Should Judges Consider Costs?
The New York Times describes how Missouri judges now have additional information to consider while making decisions:
When judges here sentence convicted criminals, a new and unusual variable is available for them to consider: what a given punishment will cost the State of Missouri.
For someone convicted of endangering the welfare of a child, for instance, a judge might now learn that a three-year prison sentence would run more than $37,000 while probation would cost $6,770. A second-degree robber, a judge could be told, would carry a price tag of less than $9,000 for five years of intensive probation, but more than $50,000 for a comparable prison sentence and parole afterward. The bill for a murderer’s 30-year prison term: $504,690.
Legal experts say no other state systematically provides such information to judges, a practice put into effect here last month by the state’s sentencing advisory commission, an appointed board that offers guidance on criminal sentencing.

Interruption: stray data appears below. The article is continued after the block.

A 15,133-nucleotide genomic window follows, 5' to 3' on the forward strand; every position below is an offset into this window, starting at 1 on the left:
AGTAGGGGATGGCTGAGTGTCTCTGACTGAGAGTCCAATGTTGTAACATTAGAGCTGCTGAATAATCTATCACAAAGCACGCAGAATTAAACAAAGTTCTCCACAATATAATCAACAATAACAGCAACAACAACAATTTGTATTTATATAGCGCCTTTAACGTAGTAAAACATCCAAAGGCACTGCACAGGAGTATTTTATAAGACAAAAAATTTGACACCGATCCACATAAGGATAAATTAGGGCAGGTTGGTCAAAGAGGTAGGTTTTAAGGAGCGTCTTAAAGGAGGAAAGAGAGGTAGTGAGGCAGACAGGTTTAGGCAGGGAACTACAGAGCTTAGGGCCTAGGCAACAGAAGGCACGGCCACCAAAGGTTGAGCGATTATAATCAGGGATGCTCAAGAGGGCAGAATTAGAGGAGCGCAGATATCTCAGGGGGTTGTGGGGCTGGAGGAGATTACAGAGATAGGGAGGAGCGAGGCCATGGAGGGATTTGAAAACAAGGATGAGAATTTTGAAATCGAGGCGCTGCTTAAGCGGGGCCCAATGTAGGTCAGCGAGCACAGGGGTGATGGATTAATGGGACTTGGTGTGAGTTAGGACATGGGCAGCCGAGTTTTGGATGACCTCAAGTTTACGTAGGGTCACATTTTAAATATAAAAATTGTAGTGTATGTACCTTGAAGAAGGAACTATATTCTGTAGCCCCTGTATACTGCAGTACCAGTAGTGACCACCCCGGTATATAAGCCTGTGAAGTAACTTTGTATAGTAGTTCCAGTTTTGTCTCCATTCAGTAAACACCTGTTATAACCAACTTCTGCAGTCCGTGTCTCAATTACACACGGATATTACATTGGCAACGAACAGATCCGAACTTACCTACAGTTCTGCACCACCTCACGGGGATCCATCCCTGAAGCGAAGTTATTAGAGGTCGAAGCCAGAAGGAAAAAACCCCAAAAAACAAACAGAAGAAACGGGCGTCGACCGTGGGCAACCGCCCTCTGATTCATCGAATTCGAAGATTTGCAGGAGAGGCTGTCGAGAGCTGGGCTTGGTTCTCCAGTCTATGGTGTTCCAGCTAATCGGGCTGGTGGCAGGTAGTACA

Noted libertarian economist Jeffrey Miron asks: “When a judge is on the fence about alternative punishments, why not choose the less expensive one?”
For me, the answer to that question likely depends on how those costs are measured. Do they include the different recidivism rates, and thus the different residual costs, that accompany different punishments? Based on the article it seem like that’s probably considered. What about the economic costs should businesses and residents be driven away by policy that is too lax on criminals? That seems trickier to measure in such a way, but perhaps it can be modeled.
I’m all for giving judges as much information as possible, but jurisdictions should be careful about not using the availability of such information as an excuse to let judges handle decisions about the allocation of social resources that might best be left to the legislature. Ultimately, it should be up to the representatives elected by the people to determine where precious resources are best spent. That said, if they think giving judges this information will maximize the utility of those funds they have allocated to law and order, than it might be a worthwhile experiment after all.